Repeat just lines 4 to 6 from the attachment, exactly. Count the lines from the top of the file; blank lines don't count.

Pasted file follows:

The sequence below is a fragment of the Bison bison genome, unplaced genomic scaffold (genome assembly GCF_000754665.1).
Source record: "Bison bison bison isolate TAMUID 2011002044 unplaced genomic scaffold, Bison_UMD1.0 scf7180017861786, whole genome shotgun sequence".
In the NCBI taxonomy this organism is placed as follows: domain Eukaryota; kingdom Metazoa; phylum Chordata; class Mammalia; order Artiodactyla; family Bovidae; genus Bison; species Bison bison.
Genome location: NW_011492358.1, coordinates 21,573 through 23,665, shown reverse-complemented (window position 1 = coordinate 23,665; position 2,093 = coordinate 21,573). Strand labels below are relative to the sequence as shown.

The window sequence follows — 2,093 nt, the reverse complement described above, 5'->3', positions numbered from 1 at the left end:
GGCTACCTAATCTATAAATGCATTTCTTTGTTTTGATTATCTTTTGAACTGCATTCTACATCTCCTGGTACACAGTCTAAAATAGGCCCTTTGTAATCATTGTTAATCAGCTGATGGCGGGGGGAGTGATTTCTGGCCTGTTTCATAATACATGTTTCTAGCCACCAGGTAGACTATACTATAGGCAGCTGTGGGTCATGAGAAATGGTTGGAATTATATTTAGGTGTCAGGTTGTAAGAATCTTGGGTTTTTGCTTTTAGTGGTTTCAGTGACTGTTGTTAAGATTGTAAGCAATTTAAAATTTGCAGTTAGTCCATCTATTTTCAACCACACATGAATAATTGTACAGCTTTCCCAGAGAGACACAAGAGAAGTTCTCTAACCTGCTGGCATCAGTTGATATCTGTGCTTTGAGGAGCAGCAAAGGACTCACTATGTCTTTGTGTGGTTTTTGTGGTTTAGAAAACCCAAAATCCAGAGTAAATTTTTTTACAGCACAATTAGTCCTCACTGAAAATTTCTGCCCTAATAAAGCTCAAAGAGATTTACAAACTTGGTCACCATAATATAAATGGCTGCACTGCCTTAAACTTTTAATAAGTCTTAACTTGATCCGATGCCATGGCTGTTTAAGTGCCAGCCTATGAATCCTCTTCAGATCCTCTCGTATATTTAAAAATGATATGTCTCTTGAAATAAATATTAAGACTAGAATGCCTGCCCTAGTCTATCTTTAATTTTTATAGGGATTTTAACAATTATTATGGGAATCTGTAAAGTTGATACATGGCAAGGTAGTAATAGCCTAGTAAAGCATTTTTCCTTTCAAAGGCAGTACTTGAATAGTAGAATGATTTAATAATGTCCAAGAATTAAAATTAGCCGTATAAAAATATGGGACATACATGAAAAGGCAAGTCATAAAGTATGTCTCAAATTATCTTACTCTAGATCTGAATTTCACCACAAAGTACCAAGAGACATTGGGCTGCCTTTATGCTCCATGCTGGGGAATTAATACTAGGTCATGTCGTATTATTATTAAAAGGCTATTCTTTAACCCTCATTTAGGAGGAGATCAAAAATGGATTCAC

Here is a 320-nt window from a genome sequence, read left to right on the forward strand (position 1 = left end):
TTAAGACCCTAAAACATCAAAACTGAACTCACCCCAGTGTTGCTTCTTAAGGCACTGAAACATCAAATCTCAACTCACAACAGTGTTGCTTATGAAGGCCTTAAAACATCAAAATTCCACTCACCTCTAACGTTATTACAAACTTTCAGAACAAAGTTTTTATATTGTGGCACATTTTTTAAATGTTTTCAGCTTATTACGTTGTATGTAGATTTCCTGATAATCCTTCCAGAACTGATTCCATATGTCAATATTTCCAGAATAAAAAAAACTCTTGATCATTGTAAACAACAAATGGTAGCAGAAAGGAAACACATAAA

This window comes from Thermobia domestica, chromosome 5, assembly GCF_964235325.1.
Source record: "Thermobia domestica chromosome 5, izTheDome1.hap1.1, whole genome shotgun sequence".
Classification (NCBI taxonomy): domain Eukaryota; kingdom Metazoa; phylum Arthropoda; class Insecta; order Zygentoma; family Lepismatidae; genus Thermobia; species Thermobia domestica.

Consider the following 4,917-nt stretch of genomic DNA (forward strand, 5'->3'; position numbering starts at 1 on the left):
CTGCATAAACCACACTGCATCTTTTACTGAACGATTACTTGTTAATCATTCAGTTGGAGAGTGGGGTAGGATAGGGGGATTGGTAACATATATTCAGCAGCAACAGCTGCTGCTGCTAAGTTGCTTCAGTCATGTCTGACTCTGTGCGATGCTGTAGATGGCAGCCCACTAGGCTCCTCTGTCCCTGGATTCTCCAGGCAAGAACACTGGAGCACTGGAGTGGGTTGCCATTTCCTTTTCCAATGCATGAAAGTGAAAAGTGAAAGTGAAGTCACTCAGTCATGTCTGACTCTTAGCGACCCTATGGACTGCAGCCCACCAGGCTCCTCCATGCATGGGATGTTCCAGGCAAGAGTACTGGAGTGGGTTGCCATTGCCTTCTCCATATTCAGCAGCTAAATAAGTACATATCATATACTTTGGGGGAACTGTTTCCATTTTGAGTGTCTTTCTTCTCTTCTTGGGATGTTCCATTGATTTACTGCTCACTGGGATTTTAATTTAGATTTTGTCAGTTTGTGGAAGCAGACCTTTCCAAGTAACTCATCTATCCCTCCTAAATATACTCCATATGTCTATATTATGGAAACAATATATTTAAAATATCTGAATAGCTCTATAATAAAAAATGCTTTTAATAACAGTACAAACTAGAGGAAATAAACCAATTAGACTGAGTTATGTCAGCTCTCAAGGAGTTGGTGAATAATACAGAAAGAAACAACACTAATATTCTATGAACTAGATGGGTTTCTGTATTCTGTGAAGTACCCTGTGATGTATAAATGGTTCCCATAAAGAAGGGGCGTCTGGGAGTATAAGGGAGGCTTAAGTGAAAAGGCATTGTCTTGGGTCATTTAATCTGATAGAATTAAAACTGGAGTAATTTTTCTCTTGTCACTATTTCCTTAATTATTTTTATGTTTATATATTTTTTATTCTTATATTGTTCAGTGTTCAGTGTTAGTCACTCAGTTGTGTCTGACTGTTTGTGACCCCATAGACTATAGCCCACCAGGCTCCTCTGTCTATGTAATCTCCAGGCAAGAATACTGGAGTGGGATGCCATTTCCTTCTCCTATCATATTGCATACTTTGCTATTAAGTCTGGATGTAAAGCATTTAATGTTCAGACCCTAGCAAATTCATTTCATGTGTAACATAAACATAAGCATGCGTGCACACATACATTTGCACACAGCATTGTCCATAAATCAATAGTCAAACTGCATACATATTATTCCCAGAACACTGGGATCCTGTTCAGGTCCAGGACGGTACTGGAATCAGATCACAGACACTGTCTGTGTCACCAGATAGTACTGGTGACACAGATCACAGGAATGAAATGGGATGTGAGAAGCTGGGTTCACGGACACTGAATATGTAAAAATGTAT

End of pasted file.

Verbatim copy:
Genome location: NW_011492358.1, coordinates 21,573 through 23,665, shown reverse-complemented (window position 1 = coordinate 23,665; position 2,093 = coordinate 21,573). Strand labels below are relative to the sequence as shown.

The window sequence follows — 2,093 nt, the reverse complement described above, 5'->3', positions numbered from 1 at the left end:
GGCTACCTAATCTATAAATGCATTTCTTTGTTTTGATTATCTTTTGAACTGCATTCTACATCTCCTGGTACACAGTCTAAAATAGGCCCTTTGTAATCATTGTTAATCAGCTGATGGCGGGGGGAGTGATTTCTGGCCTGTTTCATAATACATGTTTCTAGCCACCAGGTAGACTATACTATAGGCAGCTGTGGGTCATGAGAAATGGTTGGAATTATATTTAGGTGTCAGGTTGTAAGAATCTTGGGTTTTTGCTTTTAGTGGTTTCAGTGACTGTTGTTAAGATTGTAAGCAATTTAAAATTTGCAGTTAGTCCATCTATTTTCAACCACACATGAATAATTGTACAGCTTTCCCAGAGAGACACAAGAGAAGTTCTCTAACCTGCTGGCATCAGTTGATATCTGTGCTTTGAGGAGCAGCAAAGGACTCACTATGTCTTTGTGTGGTTTTTGTGGTTTAGAAAACCCAAAATCCAGAGTAAATTTTTTTACAGCACAATTAGTCCTCACTGAAAATTTCTGCCCTAATAAAGCTCAAAGAGATTTACAAACTTGGTCACCATAATATAAATGGCTGCACTGCCTTAAACTTTTAATAAGTCTTAACTTGATCCGATGCCATGGCTGTTTAAGTGCCAGCCTATGAATCCTCTTCAGATCCTCTCGTATATTTAAAAATGATATGTCTCTTGAAATAAATATTAAGACTAGAATGCCTGCCCTAGTCTATCTTTAATTTTTATAGGGATTTTAACAATTATTATGGGAATCTGTAAAGTTGATACATGGCAAGGTAGTAATAGCCTAGTAAAGCATTTTTCCTTTCAAAGGCAGTACTTGAATAGTAGAATGATTTAATAATGTCCAAGAATTAAAATTAGCCGTATAAAAATATGGGACATACATGAAAAGGCAAGTCATAAAGTATGTCTCAAATTATCTTACTCTAGATCTGAATTTCACCACAAAGTACCAAGAGACATTGGGCTGCCTTTATGCTCCATGCTGGGGAATTAATACTAGGTCATGTCGTATTATTATTAAAAGGCTATTCTTTAACCCTCATTTAGGAGGAGATCAAAAATGGATTCAC